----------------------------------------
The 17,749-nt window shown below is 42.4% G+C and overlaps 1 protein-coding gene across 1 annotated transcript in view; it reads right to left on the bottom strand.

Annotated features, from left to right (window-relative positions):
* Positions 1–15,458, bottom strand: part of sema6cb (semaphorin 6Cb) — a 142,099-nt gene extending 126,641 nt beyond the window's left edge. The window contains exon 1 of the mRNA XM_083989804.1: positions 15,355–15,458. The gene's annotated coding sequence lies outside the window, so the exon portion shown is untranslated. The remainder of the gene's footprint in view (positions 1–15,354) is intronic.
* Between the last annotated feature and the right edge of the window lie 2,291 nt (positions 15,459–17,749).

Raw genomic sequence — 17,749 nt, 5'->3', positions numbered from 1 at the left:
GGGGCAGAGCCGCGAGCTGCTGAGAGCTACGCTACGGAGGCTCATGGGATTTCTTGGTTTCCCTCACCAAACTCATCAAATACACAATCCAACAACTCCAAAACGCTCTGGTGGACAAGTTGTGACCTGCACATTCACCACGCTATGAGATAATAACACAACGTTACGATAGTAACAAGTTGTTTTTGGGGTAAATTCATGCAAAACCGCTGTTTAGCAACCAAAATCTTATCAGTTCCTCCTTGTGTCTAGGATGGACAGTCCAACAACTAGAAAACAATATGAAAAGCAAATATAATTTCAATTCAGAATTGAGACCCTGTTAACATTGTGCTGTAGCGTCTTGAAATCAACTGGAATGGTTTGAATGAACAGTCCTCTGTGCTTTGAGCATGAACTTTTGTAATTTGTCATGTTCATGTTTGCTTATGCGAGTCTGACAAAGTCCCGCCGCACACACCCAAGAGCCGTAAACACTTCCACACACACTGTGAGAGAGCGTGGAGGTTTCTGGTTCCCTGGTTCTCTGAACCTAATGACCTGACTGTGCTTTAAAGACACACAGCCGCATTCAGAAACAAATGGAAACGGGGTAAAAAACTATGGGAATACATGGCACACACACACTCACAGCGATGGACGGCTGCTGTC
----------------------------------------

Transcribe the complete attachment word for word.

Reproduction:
The 17,749-nt window shown below is 42.4% G+C and overlaps 1 protein-coding gene across 1 annotated transcript in view; it reads right to left on the bottom strand.

Annotated features, from left to right (window-relative positions):
* Positions 1–15,458, bottom strand: part of sema6cb (semaphorin 6Cb) — a 142,099-nt gene extending 126,641 nt beyond the window's left edge. The window contains exon 1 of the mRNA XM_083989804.1: positions 15,355–15,458. The gene's annotated coding sequence lies outside the window, so the exon portion shown is untranslated. The remainder of the gene's footprint in view (positions 1–15,354) is intronic.
* Between the last annotated feature and the right edge of the window lie 2,291 nt (positions 15,459–17,749).

Raw genomic sequence — 17,749 nt, 5'->3', positions numbered from 1 at the left:
GGGGCAGAGCCGCGAGCTGCTGAGAGCTACGCTACGGAGGCTCATGGGATTTCTTGGTTTCCCTCACCAAACTCATCAAATACACAATCCAACAACTCCAAAACGCTCTGGTGGACAAGTTGTGACCTGCACATTCACCACGCTATGAGATAATAACACAACGTTACGATAGTAACAAGTTGTTTTTGGGGTAAATTCATGCAAAACCGCTGTTTAGCAACCAAAATCTTATCAGTTCCTCCTTGTGTCTAGGATGGACAGTCCAACAACTAGAAAACAATATGAAAAGCAAATATAATTTCAATTCAGAATTGAGACCCTGTTAACATTGTGCTGTAGCGTCTTGAAATCAACTGGAATGGTTTGAATGAACAGTCCTCTGTGCTTTGAGCATGAACTTTTGTAATTTGTCATGTTCATGTTTGCTTATGCGAGTCTGACAAAGTCCCGCCGCACACACCCAAGAGCCGTAAACACTTCCACACACACTGTGAGAGAGCGTGGAGGTTTCTGGTTCCCTGGTTCTCTGAACCTAATGACCTGACTGTGCTTTAAAGACACACAGCCGCATTCAGAAACAAATGGAAACGGGGTAAAAAACTATGGGAATACATGGCACACACACACTCACAGCGATGGACGGCTGCTGTC